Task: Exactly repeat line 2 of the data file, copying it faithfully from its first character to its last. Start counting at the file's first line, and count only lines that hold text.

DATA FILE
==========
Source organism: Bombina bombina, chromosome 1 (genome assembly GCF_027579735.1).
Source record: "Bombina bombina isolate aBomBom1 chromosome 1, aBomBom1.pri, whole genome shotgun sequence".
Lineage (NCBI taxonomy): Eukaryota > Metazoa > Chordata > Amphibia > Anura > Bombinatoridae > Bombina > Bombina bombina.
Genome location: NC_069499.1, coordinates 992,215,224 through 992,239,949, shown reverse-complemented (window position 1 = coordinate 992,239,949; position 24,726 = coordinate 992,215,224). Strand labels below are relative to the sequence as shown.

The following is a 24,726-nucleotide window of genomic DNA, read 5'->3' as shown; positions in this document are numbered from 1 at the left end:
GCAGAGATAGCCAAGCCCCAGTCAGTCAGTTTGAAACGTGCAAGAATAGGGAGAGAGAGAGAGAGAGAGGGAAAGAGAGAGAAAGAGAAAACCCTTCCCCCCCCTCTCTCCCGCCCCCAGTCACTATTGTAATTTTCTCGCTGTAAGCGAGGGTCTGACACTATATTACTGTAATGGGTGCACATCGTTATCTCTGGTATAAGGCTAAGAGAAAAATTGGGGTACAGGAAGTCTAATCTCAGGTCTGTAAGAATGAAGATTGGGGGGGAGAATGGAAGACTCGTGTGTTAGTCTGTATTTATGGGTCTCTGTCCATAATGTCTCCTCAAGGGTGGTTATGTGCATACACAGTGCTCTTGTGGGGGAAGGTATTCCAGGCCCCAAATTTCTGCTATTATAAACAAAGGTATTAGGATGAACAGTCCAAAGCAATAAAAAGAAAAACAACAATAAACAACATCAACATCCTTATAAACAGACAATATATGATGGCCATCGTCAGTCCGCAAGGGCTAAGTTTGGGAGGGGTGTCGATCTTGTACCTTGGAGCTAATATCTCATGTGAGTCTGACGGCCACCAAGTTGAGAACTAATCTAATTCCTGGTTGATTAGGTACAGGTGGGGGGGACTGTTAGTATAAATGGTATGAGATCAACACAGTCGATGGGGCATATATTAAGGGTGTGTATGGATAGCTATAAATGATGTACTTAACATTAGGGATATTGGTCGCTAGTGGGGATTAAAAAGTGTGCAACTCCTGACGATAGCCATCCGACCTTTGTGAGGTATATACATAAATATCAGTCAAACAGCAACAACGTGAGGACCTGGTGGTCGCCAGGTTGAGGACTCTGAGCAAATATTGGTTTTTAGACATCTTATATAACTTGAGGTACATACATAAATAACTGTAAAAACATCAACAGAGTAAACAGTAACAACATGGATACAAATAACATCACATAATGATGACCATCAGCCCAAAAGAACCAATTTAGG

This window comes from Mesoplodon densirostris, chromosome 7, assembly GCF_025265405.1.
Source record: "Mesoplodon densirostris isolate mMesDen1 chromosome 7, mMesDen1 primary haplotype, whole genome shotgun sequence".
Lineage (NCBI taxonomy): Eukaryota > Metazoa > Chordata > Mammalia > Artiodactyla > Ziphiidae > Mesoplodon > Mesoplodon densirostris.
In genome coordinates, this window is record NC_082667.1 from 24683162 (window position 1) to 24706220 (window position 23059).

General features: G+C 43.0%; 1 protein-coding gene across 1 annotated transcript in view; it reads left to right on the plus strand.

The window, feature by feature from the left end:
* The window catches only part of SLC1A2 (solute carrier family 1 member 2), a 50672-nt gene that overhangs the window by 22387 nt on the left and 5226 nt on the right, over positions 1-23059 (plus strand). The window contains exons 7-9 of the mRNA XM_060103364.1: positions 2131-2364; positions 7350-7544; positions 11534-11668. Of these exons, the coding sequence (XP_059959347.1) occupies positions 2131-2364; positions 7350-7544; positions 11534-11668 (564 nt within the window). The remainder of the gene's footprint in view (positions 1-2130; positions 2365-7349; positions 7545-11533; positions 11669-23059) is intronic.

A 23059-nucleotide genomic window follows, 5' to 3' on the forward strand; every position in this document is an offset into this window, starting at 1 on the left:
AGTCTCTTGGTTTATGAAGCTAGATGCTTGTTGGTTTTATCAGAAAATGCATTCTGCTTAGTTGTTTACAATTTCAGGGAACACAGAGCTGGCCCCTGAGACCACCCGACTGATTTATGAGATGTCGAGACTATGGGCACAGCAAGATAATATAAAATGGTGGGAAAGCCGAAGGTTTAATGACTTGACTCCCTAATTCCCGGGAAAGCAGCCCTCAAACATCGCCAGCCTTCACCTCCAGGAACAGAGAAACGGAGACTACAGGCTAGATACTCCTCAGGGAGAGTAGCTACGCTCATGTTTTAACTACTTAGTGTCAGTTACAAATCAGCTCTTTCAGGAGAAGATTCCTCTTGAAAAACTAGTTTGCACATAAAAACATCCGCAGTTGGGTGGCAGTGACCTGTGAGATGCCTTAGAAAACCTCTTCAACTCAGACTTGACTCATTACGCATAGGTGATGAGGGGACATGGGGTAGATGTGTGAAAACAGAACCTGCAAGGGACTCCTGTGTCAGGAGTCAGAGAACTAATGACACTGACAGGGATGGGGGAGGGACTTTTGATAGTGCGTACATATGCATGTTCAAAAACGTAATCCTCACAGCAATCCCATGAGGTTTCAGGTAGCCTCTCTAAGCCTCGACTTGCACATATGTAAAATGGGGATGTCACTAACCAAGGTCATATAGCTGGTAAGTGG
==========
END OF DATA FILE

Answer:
Source record: "Bombina bombina isolate aBomBom1 chromosome 1, aBomBom1.pri, whole genome shotgun sequence".